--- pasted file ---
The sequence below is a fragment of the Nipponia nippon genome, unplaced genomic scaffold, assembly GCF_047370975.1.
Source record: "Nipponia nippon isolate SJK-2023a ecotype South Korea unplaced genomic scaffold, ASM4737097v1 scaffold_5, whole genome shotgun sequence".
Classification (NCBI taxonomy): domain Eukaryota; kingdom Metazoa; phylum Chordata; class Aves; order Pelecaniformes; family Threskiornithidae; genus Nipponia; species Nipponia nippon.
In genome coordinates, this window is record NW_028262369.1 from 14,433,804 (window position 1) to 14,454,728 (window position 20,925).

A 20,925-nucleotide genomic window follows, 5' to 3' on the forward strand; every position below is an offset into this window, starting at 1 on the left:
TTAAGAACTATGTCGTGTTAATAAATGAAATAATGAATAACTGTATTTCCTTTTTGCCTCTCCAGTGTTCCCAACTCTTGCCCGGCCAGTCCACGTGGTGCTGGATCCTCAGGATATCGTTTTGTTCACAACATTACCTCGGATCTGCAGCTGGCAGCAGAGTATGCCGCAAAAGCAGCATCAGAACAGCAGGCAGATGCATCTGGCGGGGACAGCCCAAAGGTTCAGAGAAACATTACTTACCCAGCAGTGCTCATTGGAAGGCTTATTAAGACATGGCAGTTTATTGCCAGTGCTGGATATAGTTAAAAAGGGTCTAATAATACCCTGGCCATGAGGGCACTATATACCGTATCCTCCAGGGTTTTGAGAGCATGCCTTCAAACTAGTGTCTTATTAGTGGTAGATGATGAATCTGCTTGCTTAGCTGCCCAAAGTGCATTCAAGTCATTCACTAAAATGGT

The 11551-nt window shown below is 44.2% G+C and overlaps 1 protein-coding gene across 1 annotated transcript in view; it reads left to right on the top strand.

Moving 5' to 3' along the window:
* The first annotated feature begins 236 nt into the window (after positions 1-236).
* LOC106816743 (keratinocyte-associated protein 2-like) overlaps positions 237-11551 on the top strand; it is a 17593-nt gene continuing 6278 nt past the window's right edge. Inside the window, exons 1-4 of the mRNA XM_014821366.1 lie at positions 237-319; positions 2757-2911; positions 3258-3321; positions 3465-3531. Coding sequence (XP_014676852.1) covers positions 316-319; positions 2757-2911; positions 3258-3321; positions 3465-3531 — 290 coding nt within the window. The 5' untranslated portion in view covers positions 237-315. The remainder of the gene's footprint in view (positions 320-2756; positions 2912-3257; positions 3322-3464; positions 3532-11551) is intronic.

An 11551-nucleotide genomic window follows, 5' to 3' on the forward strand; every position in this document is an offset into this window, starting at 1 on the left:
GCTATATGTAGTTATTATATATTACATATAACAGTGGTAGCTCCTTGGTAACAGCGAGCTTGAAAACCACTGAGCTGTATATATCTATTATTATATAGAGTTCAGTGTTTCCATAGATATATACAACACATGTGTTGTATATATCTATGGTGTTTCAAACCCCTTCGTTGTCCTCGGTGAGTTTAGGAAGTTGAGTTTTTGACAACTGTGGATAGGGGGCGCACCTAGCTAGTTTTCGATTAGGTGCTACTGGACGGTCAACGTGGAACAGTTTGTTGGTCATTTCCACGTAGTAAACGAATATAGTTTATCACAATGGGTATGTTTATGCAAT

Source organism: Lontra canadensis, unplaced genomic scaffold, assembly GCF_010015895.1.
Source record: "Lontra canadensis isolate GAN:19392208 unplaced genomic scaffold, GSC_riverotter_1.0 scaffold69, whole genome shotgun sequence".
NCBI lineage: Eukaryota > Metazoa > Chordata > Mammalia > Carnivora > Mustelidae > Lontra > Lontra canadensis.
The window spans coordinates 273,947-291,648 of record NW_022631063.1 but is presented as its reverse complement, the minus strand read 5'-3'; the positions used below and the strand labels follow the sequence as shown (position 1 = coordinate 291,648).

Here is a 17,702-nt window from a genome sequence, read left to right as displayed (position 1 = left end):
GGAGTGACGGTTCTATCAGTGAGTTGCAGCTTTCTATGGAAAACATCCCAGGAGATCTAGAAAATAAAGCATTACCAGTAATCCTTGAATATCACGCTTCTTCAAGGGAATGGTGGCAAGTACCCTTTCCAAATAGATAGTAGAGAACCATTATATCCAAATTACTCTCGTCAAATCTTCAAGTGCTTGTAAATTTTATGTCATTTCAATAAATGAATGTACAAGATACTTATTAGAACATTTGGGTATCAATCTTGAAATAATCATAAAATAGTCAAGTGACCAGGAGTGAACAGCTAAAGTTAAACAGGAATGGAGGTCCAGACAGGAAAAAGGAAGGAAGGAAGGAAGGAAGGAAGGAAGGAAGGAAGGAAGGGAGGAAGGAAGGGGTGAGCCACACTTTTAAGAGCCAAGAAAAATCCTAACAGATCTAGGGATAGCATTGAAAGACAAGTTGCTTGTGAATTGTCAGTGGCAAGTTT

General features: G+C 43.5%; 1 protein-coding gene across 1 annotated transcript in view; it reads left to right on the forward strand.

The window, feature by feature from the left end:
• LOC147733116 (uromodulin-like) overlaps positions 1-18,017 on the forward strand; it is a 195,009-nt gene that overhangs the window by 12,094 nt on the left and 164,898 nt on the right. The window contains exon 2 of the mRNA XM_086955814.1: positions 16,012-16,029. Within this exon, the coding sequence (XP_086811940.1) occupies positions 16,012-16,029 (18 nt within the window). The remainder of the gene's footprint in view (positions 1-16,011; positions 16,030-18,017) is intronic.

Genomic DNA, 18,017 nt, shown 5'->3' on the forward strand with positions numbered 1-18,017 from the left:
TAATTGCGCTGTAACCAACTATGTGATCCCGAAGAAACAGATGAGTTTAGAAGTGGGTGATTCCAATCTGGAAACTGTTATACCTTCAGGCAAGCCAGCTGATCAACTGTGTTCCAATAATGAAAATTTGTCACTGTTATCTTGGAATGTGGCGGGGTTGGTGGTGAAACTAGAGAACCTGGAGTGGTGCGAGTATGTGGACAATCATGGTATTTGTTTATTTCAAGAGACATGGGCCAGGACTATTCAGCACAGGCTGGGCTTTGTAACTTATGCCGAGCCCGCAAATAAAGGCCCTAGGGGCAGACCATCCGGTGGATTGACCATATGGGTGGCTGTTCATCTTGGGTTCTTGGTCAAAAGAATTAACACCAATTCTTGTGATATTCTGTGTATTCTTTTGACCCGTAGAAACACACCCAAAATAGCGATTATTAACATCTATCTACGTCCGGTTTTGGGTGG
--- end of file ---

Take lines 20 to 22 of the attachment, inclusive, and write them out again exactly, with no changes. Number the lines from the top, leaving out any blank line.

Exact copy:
The window, feature by feature from the left end:
• LOC147733116 (uromodulin-like) overlaps positions 1-18,017 on the forward strand; it is a 195,009-nt gene that overhangs the window by 12,094 nt on the left and 164,898 nt on the right. The window contains exon 2 of the mRNA XM_086955814.1: positions 16,012-16,029. Within this exon, the coding sequence (XP_086811940.1) occupies positions 16,012-16,029 (18 nt within the window). The remainder of the gene's footprint in view (positions 1-16,011; positions 16,030-18,017) is intronic.

Genomic DNA, 18,017 nt, shown 5'->3' on the forward strand with positions numbered 1-18,017 from the left: